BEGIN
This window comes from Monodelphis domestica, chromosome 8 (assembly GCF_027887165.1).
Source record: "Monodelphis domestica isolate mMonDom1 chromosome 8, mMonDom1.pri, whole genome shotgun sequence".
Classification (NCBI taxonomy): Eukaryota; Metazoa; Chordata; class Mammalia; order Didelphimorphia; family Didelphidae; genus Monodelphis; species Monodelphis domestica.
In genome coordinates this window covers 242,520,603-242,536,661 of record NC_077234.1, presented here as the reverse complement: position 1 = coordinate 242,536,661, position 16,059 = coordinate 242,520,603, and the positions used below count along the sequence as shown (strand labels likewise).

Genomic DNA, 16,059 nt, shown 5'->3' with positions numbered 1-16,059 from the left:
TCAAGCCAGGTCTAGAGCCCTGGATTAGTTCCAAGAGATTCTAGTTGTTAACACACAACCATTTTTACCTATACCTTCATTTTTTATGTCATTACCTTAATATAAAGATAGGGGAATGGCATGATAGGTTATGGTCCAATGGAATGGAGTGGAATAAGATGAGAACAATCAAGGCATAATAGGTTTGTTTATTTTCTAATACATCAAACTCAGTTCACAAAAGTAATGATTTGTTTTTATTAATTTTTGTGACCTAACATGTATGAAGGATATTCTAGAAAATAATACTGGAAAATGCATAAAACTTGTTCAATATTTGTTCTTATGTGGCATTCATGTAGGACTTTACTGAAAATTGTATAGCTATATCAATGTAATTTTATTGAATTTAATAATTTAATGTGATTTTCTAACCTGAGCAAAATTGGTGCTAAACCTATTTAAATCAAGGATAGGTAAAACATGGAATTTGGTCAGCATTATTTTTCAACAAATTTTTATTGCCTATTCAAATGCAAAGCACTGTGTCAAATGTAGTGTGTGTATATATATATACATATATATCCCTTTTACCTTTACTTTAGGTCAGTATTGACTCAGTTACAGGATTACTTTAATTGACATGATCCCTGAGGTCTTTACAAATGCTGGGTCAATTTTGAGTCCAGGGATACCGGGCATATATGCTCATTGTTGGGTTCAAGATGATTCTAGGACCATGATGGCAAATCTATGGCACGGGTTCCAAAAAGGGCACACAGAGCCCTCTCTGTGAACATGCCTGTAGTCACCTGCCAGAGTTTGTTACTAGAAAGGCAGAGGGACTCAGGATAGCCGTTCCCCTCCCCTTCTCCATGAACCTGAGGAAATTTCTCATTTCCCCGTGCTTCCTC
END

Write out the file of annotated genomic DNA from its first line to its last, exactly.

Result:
This window comes from Monodelphis domestica, chromosome 8 (assembly GCF_027887165.1).
Source record: "Monodelphis domestica isolate mMonDom1 chromosome 8, mMonDom1.pri, whole genome shotgun sequence".
Classification (NCBI taxonomy): Eukaryota; Metazoa; Chordata; class Mammalia; order Didelphimorphia; family Didelphidae; genus Monodelphis; species Monodelphis domestica.
In genome coordinates this window covers 242,520,603-242,536,661 of record NC_077234.1, presented here as the reverse complement: position 1 = coordinate 242,536,661, position 16,059 = coordinate 242,520,603, and the positions used below count along the sequence as shown (strand labels likewise).

Genomic DNA, 16,059 nt, shown 5'->3' with positions numbered 1-16,059 from the left:
TCAAGCCAGGTCTAGAGCCCTGGATTAGTTCCAAGAGATTCTAGTTGTTAACACACAACCATTTTTACCTATACCTTCATTTTTTATGTCATTACCTTAATATAAAGATAGGGGAATGGCATGATAGGTTATGGTCCAATGGAATGGAGTGGAATAAGATGAGAACAATCAAGGCATAATAGGTTTGTTTATTTTCTAATACATCAAACTCAGTTCACAAAAGTAATGATTTGTTTTTATTAATTTTTGTGACCTAACATGTATGAAGGATATTCTAGAAAATAATACTGGAAAATGCATAAAACTTGTTCAATATTTGTTCTTATGTGGCATTCATGTAGGACTTTACTGAAAATTGTATAGCTATATCAATGTAATTTTATTGAATTTAATAATTTAATGTGATTTTCTAACCTGAGCAAAATTGGTGCTAAACCTATTTAAATCAAGGATAGGTAAAACATGGAATTTGGTCAGCATTATTTTTCAACAAATTTTTATTGCCTATTCAAATGCAAAGCACTGTGTCAAATGTAGTGTGTGTATATATATATACATATATATCCCTTTTACCTTTACTTTAGGTCAGTATTGACTCAGTTACAGGATTACTTTAATTGACATGATCCCTGAGGTCTTTACAAATGCTGGGTCAATTTTGAGTCCAGGGATACCGGGCATATATGCTCATTGTTGGGTTCAAGATGATTCTAGGACCATGATGGCAAATCTATGGCACGGGTTCCAAAAAGGGCACACAGAGCCCTCTCTGTGAACATGCCTGTAGTCACCTGCCAGAGTTTGTTACTAGAAAGGCAGAGGGACTCAGGATAGCCGTTCCCCTCCCCTTCTCCATGAACCTGAGGAAATTTCTCATTTCCCCGTGCTTCCTC